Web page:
Wherever we went in Poland, there were signs for Kantors, or Money Exchanges. Some were regular Kantors, open during normal business hours; and some were open at all times, the 24-Hour Non-Stop Kantors. And that was the big joke between us, because that has been my grandfather’s title for the past several decades. The Cantor. The singer in the synagogue. The guy with the big voice. The teacher. The officiator. A whole life of being a leader in the Jewish community, while also having a whole other life I could never fully know and can still hardly imagine.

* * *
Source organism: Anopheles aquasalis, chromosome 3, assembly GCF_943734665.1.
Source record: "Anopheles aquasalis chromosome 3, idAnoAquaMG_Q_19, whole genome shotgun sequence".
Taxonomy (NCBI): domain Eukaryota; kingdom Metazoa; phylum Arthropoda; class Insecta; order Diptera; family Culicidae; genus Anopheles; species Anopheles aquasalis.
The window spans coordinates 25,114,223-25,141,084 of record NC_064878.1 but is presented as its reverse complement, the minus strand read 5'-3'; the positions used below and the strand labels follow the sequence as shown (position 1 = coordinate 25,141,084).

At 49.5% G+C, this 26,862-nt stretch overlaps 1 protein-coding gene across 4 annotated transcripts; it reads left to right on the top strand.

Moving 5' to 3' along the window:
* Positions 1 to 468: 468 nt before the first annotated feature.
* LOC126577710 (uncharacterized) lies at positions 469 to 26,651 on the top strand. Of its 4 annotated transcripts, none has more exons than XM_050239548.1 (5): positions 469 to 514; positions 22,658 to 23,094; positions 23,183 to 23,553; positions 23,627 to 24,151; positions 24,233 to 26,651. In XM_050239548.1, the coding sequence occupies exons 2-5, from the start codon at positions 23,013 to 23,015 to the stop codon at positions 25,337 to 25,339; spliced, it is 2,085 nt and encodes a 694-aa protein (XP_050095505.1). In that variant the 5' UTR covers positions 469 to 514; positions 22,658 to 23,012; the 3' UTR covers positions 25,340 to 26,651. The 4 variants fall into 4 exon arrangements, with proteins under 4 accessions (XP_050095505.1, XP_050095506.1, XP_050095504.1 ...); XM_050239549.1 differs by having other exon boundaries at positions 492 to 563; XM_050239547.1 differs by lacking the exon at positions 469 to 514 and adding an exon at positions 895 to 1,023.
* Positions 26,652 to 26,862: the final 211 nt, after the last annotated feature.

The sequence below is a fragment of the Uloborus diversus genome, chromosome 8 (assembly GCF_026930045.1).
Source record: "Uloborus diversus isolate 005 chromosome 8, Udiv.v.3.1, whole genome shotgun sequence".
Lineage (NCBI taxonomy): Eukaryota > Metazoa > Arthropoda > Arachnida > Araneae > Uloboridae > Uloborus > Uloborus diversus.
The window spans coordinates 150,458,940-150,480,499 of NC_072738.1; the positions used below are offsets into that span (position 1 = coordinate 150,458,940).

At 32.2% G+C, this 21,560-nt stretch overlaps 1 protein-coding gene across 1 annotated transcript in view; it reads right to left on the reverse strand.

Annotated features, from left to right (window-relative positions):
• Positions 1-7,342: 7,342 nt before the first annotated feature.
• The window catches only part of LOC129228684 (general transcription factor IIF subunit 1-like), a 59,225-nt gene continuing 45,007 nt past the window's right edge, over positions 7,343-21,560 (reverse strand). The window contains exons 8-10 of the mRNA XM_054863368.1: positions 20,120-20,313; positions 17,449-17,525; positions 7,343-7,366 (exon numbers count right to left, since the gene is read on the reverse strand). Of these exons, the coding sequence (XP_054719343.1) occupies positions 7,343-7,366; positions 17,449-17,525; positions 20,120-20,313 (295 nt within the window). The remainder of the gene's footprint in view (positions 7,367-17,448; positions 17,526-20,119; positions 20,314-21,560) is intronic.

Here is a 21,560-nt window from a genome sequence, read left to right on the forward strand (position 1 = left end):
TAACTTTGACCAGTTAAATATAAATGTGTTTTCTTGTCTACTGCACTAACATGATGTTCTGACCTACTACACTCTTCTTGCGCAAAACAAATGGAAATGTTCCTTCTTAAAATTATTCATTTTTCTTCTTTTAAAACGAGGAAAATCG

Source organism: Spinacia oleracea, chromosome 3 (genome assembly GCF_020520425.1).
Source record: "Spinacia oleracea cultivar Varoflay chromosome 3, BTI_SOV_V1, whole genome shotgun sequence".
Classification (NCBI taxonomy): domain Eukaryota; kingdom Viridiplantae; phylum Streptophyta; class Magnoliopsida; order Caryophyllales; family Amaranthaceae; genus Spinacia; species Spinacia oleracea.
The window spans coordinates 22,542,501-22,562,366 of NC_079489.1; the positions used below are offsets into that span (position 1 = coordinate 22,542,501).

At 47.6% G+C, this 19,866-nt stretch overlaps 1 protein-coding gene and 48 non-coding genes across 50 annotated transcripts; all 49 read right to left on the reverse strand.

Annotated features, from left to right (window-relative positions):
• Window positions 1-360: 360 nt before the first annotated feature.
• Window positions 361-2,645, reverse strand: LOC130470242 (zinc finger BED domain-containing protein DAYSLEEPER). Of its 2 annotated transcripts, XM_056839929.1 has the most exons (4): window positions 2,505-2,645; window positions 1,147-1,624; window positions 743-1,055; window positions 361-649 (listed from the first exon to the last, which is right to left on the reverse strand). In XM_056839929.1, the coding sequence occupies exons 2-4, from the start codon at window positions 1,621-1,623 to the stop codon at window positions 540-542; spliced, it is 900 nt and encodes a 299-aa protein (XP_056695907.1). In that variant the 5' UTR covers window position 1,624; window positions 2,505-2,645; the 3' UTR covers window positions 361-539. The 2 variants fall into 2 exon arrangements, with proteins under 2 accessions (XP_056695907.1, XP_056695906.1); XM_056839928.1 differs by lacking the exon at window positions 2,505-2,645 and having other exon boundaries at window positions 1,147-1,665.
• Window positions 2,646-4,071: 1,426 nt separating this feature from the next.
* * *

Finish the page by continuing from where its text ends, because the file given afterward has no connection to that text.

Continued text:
How can anyone come out the other side of the Holocaust and still be sane? How do you find a way to still make life worth living? How do you still find the good in people? I’ve heard his story many times, especially on this trip, and I find with each telling that I’m still learning something new – about him, about myself, about the way the world works.
There have been difficult nights after difficult days during our travels – and yet, in the morning, he is waltzing out the front door of the hotel, singing to the strangers in the lobby. Singing out loud, in his big voice. My very own 24-Hour, Non-Stop Cantor. Always singing.